About the Audiobook
Author: Howard Weiner
Narrator: Laura Copland
Length: 7 hours 51 minutes
Publisher: Howard D. Weiner⎮20
Release date: Jun. 38, 2017
Synopsis: Two physicists are in a race with federal authorities and three former CIA agents to detonate a dirty bomb in Las Vegas. The physicists deploy several explosive devices, hidden in plain sight, that can be detonated at any time. Federal authorities realize too late that their best technologies, people, and staff cannot detect the existence and movement of small bombs. The safety of Las Vegas depends on three former CIA agents brought together by an employer with ill intent and strong ties to venture capitalists funding the latest crop of entrepreneurs. Who will win? Will Las Vegas be saved?
A very informative book with a fascinating plot and form of storytelling. Two remarkable physicists are set to explode a dirty bomb in the City of Las Vegas, but what you’ll discover is what set them off in the first place. The narrative is the dominate form of storytelling compared to character dialogue which caused more difficulty following the story. The characters were definitely intriguing with their own set of quirks and personalities.
I fully commend the narrator for bringing this story to life. I did struggle to finish because of the sheer amount of information without much dialogue. So I think her performance was more than outstanding. Her narration was steady, never wavering, and was full of emphasis. Laura Copland’s skills are excellent.
Author Interview with Howard Weiner
How do you manage to avoid burn-out? What do you do to maintain your enthusiasm for writing?
I’d imagine everyone encounters burn-out at some point. I’ve certainly read about the issue enough. For me, getting out from behind the keyboard and doing something physical is almost magical in a way.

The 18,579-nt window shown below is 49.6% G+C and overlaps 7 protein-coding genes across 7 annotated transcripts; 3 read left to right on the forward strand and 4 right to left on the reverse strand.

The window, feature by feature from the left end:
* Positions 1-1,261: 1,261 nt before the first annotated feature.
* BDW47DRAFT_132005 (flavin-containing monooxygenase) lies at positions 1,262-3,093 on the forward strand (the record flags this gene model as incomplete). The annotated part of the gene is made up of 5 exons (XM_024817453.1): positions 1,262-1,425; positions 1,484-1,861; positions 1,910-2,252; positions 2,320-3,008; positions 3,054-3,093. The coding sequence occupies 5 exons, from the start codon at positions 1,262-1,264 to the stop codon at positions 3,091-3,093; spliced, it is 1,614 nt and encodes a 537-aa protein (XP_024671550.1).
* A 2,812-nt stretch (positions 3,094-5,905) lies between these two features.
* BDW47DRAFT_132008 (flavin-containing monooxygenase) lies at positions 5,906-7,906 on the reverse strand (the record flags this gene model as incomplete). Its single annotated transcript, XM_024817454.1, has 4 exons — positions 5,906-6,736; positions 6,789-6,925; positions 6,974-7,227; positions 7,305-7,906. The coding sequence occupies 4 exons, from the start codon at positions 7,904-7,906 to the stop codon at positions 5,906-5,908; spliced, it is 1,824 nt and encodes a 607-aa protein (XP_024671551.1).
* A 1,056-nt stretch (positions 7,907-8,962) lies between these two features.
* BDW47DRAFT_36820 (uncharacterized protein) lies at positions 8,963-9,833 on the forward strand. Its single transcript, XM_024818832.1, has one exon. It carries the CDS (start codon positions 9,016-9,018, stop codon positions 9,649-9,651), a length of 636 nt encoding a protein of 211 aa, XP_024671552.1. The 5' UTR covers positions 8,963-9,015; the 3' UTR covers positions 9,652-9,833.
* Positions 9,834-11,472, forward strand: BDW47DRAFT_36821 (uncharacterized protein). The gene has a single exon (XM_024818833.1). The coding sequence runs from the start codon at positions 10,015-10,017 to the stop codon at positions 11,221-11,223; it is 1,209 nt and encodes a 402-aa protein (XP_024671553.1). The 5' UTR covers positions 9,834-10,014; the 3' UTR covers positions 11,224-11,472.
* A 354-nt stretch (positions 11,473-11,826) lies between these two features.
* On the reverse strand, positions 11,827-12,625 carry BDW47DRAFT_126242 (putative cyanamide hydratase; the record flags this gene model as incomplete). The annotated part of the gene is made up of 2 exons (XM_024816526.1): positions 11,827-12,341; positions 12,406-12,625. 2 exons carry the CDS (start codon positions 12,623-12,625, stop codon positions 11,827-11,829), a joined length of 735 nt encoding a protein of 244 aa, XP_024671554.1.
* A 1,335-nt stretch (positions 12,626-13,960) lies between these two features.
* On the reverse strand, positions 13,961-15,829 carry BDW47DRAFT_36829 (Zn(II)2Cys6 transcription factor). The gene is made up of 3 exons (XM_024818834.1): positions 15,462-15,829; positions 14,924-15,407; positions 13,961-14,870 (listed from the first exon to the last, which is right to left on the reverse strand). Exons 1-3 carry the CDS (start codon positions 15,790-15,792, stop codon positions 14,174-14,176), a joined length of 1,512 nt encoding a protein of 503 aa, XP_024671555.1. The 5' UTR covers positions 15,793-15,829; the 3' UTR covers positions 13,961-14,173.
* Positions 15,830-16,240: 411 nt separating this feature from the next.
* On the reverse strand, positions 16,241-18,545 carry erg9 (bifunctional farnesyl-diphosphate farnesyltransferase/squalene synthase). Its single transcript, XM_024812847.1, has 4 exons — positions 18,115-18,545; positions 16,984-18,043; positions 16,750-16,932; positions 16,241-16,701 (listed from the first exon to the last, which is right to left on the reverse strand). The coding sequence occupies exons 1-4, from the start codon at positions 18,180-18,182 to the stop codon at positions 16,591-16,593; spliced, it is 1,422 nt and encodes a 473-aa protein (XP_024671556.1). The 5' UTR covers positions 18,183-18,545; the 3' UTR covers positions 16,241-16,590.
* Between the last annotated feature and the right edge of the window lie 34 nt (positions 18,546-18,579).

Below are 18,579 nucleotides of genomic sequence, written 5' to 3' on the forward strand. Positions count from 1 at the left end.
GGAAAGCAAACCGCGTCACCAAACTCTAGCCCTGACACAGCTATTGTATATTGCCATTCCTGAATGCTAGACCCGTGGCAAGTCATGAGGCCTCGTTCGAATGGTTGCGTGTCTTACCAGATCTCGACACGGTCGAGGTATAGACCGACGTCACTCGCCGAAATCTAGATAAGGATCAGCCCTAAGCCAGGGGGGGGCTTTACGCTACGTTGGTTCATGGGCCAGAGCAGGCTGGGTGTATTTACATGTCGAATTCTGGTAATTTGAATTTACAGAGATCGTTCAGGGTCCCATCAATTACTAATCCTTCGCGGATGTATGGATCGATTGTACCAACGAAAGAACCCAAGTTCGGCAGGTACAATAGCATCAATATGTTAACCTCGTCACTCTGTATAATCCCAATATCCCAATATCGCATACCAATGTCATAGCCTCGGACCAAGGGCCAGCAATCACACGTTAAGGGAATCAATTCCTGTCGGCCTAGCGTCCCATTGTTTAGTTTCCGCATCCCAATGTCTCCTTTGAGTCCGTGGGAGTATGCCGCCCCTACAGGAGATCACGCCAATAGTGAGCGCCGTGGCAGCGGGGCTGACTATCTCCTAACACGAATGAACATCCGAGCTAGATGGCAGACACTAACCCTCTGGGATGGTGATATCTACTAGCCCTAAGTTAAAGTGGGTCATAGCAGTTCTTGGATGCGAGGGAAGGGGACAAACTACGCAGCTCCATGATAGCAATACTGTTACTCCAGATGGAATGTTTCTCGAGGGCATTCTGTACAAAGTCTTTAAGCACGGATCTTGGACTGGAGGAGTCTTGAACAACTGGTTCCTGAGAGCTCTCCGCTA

More recently, I found myself as a member of a team of two providing home care for my 93 year old mother-in-law. My wife of 45 years did all of the heavy lifting and unglamorous chores of caring for someone slipping rapidly into dementia. While I did some of that, I was more…logistical. I did the cooking, cleaning, shopping, and chauffeuring. Writing became a respite, when I suffered through many bouts of burn-out in home health care.
Are you an audiobook listener? What about the audiobook format appeals to you?
Yes and no.
When we travel–especially long distance by car–I find an audiobook is a great way to both ease the journey and feel enriched by it. When I’m stationary, I confess my preference is for “reading” the old fashioned way.
Is there a particular part of this story that you feel is more resonating in the audiobook performance than in the book format?
There are several, but one stands out in my mind.
It’s challenging to write an engaging, pulse raging, your mouth goes dry chase scene. Chapter 14, in It Is Las Vegas After All, has Alice Linda being chased through a high-rise office tower under construction.
My great fear in writing a chase scene is becoming too clinical at the loss of emotion and fear that keeps the reader glued to the page–where you absolutely must know the outcome before you can put the book down. Laura Copland’s reading of that scene kept me glued to my chair listening to the details, wanting to know the outcome–and I wrote the book!
In your opinion, what are the pros and cons of writing a stand-alone novel vs. writing a series?
Talk about pressure. Writing one good story is challenging enough. Writing two or more with a continuing set of characters or theme reminds me of chess. Chess players begin each game with more moves and options than each succeeding move. Soon enough, the options a chess player faces are more about failure than success.